Florida Banking December 2023

high winds from taking out the community’s solar powered energy supply. These systems and high, storm focused building standards helped Babcock Ranch emerge from Ian virtually unscathed. 7 One caveat to this inspiring success story: the development is 30 miles inland. Homes and businesses closer to the coast can certainly benefit from the Babcock Ranch strategy, but rising sea levels will make close proximity to the water increasingly more problematic. Cutting-edge technology and outside-the-box thinking will be needed to maintain Florida’s well deserved position as a coveted place in which to live and do business, but above all else, having a sound emergency response plan remains essential for businesses and community developers. A thorough emergency response plan is too detailed to fully cover here, but here are some key elements to have in scope in mitigation planning: Pre-storm planning In advance of hurricane season, a detailed plan for actions to take long before a storm hits should be developed. This plan should include, but not be limited to: • Verifying needed equipment and supplies are available and in good condition. • Verifying roofing company contracts other critical vendor contracts for emergency repairs are up to date. • Scheduling inspections of building roofs, rooftop equipment, walls, windows and doors. • Verifying emergency generator testing, fueling and maintenance are current. • Inspecting and testing any dewatering pumps. • Verifying shutters and

even a Category 4 or 5 event. While high winds can be deadly and devastating on their own, hurricanes really become catastrophic when those winds result in water penetrating a building envelope or compromising its foundation. Storm surge flooding is especially calamitous when it breaches building entrances, windows and walls. Heavy storm surge flooding can even knock a building off its foundation. There is a wide array of techniques, tools and technology available to reduce the impacts of the “twin terrors” of wind and water. They include, but are not limited to: • Identifying potential exposures to damage from high winds and water inundation. • Using a qualified, experienced engineering firm to design seawalls to help protect building foundations and structures from damage caused by waves. • Following Insurance Institute for Business & Home Safety (IBHS) FORTIFIED Commercial™ construction standards. (More information is available at fortifiedhome.org/fortified commercial.) • Installing flood gates or flood barrier systems. • Installing sump pumps to remove water that passes flood barrier systems. • Relocating fuel pumps outside of tank dikes that can fill with rainwater. • Designing building walls to resist pressure from waterborne debris. • Ensuring primary and secondary roof drainage is working up to capacity. • Housing, rather than simply tying down rooftop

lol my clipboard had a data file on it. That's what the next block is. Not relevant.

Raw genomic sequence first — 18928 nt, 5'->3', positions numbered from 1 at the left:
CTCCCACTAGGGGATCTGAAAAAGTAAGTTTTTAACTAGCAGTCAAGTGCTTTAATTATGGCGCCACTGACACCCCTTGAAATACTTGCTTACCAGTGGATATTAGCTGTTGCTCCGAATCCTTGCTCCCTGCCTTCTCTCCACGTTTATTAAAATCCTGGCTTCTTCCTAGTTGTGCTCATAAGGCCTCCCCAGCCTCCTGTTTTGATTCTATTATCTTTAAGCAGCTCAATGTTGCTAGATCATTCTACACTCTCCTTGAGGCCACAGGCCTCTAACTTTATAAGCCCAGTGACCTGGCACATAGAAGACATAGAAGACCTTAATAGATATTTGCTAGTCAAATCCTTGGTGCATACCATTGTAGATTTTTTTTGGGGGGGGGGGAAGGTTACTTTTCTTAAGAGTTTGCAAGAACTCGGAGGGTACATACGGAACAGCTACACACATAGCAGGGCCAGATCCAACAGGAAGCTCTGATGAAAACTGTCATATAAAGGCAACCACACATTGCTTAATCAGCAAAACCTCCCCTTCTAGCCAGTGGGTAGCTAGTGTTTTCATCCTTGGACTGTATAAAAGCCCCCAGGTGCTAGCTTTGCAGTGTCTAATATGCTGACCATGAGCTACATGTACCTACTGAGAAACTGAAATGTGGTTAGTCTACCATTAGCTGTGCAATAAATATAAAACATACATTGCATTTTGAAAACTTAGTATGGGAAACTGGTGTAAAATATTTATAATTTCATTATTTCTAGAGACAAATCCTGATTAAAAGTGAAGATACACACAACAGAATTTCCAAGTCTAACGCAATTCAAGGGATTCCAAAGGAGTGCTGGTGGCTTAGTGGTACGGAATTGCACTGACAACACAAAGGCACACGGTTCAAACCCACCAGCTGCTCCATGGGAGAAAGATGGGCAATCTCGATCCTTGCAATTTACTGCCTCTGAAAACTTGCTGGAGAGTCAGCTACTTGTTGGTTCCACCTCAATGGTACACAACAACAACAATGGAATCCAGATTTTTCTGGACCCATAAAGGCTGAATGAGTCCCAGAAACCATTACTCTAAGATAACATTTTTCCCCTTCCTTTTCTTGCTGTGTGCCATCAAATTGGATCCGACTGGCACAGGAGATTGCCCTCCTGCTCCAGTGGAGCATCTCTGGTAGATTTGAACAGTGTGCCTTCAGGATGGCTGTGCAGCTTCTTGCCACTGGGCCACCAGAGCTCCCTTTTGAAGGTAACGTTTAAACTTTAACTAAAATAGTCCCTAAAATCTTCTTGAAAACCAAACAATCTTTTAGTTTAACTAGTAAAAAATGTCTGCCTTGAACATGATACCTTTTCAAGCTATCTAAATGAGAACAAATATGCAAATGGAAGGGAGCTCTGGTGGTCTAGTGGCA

Hurricane Resilience, Continued on page 24

installation hardware are ready and staff is trained for installation. • Establishing procedures with local authorities for accessing or reentering sites after a hurricane or storm. • Establishing backup communication procedures for staff and other business operations. • Determining essential electrical loads for the building and verifying they are connected to an emergency power system. Addressing wind and water exposures As the Babcock Ranch example shows, buildings can be designed to withstand most of the impacts of a hurricane —


• Residential (including NW Condos) or Commercial • Performing or Non-Performing (delinquency < 18 months) • UPBs of $200K to $6 Million

Bruce Maguire Managing Director




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